Young fits the needs of the Nationals right now. He’s under team control for a number of years at a cost affordable salary. His strengths (speed) can help him overcome some of his weaknesses (brick hands, poor reads off the bat) and he’s shown the potential to get better. So, what then could it take to acquire him from the Rockies, presuming they’re willing to discuss moving him?
Taking a look at the Rockies current 40-man roster, it would seem at first glance that Young could certainly be available. The team’s outfield looks to include Carlos Gonzalez, Dexter Fowler and some combination of Ryan Spilborghs, Charlie Blackmon, Smith, Colvin, and Hoffman. Plus, rumors continue regarding the team’s interest in Cuddyer – which would only further add to the team’s ability/need to make a trade.
In the infield it’s clear that Todd Helton and Troy Tulowitski will have starting roles. Beyond that the team is likely looking at some combination of Chris Nelson, Jonathan Herrera, LeMahieu, and Young. Jordan Pacheco could also factor in here at the infield corners. Of course, that’s assuming the team doesn’t pickup another infielder somewhere. Plus, don’t forget at some point top prospect Nolan Arenado will arrive, at which point he’ll likely take over third base. Once again, it would seem that the team has the depth to withstand making a trade.
However, not only would it appear that the Rockies have enough infield and outfield depth to make a trade, it also means that the team has little need for another infielder or outfielder. Instantly we’ve limited the possible pieces that could be dealt in an effort to acquire Young. This means we have to look at Colorado’s pitching staff.
With consideration to the additions the team has made last July and this winter, the starting rotation is likely looking to be some combination of Jhoulys Chacin, Drew Pomeranz, Alex White, Tyler Chatwood, and Esmil Rogers. While all five pitchers show a great deal of promise – particularly Pomeranz and Chacin – none are very experienced and the team is going to end up needing depth at some point during the upcoming season. Jorge De La Rosa will eventually return from injury, but it would be surprising to see the team merely stand pat and wait for him to be fully healthy. So, a starting pitcher could perhaps be an option here.
The Rockies also could potentially use a reliever. They just recently shipped Huston Street to San Diego, opening a need for a new closer. It seems likely that role will be filled from within – perhaps Rafael Betancourt, with Matt Belisle and Matt Lindstrom in setup roles ahead of him.
So, pitching could potentially be an appealing option for the Rockies if Washington were to approach them about a deal for Young. Considering Young’s place in the depth charts – essentially as a backup, an option off the bench (again, the same role I’d like to see him fill for the Nationals) – he may not be overly expensive to acquire. The Nationals’ top pitching prospects – Brad Peacock, Tom Milone, even Cole Kimball – are all likely too much to give up, so they can easily be eliminated from the discussion. That also eliminates a number of the team’s current options on the active roster – John Lannan, Tyler Clippard, or Sean Burnett would also likely be too much for Young.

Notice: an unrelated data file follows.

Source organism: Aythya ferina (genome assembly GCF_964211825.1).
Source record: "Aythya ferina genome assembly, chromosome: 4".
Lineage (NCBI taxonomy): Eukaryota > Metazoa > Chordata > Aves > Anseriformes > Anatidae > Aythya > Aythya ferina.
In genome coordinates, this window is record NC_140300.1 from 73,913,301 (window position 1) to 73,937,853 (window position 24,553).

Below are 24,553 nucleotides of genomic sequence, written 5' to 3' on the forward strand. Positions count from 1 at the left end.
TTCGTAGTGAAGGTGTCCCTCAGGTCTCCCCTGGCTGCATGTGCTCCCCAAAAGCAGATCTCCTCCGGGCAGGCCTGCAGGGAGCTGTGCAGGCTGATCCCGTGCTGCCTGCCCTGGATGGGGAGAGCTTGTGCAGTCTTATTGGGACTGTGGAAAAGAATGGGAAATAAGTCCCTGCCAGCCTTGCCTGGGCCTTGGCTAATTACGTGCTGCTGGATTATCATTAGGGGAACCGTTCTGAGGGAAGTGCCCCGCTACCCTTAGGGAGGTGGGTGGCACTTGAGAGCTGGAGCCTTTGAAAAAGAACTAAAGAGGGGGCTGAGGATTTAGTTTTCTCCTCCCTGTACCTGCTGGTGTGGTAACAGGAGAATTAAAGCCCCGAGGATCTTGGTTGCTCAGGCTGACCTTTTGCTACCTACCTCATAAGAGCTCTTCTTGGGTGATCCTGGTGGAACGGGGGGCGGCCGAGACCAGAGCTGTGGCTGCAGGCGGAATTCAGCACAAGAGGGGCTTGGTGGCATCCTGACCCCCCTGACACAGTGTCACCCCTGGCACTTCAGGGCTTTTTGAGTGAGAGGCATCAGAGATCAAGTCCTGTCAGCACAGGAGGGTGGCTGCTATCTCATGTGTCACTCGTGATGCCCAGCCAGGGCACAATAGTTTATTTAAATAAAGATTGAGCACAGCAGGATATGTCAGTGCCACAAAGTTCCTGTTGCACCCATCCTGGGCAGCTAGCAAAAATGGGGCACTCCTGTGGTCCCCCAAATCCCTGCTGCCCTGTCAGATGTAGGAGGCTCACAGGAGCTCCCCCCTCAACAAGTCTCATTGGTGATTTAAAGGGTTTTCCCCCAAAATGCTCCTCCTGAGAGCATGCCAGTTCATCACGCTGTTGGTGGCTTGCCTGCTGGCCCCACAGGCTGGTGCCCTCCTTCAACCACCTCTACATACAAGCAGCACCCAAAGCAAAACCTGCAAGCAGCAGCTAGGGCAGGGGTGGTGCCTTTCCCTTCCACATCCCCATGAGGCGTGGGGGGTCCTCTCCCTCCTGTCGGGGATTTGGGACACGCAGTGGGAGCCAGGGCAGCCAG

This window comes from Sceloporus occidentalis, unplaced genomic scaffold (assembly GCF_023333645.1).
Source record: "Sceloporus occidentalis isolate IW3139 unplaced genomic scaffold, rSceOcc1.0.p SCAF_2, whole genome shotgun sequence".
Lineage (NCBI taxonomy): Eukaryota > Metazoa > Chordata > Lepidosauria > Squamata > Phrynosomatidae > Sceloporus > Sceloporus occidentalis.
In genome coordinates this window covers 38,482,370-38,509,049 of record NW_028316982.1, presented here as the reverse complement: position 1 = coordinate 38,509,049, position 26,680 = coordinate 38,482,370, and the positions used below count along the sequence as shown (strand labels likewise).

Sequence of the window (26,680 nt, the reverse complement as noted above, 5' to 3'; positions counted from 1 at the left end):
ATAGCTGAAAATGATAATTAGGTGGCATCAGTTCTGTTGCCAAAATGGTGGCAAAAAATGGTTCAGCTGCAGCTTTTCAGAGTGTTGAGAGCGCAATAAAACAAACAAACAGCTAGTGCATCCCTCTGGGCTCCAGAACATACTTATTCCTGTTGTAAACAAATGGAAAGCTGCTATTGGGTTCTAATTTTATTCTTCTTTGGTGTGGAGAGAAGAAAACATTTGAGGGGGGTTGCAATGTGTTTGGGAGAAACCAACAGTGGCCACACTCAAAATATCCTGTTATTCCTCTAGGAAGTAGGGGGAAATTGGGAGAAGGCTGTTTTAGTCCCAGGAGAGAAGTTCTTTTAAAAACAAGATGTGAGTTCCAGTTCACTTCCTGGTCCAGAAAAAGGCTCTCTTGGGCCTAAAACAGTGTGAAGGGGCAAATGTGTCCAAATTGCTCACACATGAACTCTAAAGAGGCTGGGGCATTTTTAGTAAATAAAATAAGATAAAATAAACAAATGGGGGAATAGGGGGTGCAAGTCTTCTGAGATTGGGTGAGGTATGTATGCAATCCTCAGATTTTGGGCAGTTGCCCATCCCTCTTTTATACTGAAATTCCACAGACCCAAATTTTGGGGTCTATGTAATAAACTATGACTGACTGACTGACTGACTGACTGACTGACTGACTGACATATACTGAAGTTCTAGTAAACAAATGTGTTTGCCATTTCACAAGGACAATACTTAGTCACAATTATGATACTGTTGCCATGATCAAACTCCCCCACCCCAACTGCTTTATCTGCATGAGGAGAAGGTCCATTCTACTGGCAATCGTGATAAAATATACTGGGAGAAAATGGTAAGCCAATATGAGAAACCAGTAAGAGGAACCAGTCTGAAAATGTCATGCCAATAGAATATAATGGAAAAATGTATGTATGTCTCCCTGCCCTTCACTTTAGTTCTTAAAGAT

That pushes us down to the next tier of Washington pitchers where we do find some possibilities. I’d be comfortable with any one of Tom Gorzelanny, Doug Slaten, Craig Stammen, Atahualpa Severino, or Yunesky Maya being dealt. I don’t see any of them having a significant role with the Nationals moving forward. Now, obviously some of these guys may not appeal to the Rockies (or anyone else, for that matter) so I’m not suggesting that any of these could be viable options. Colorado could potentially have interest in Gorzelanny or Stammen in an effort to fill out their bullpen with an arm who has some starting experience. In addition, it is possible that a deal could be reached without a player currently on the Nationals active roster. For all we know, Colorado may prefer to deal Young for a minor leaguer which could potentially open up the possibilities.
Bottom line, I don’t see how the Rockies can’t afford to make a deal and part with some of the depth they have accumulated. The Nationals currently have holes on their roster, one of which could potentially filled by an acquisition of Young. While he’s under team control for a number of years, the potential cost to acquire him may not be overly substantial. Given everything I’ve written here in this Posnanskian-like post, it couldn’t hurt for Washington to at least pick up the phone.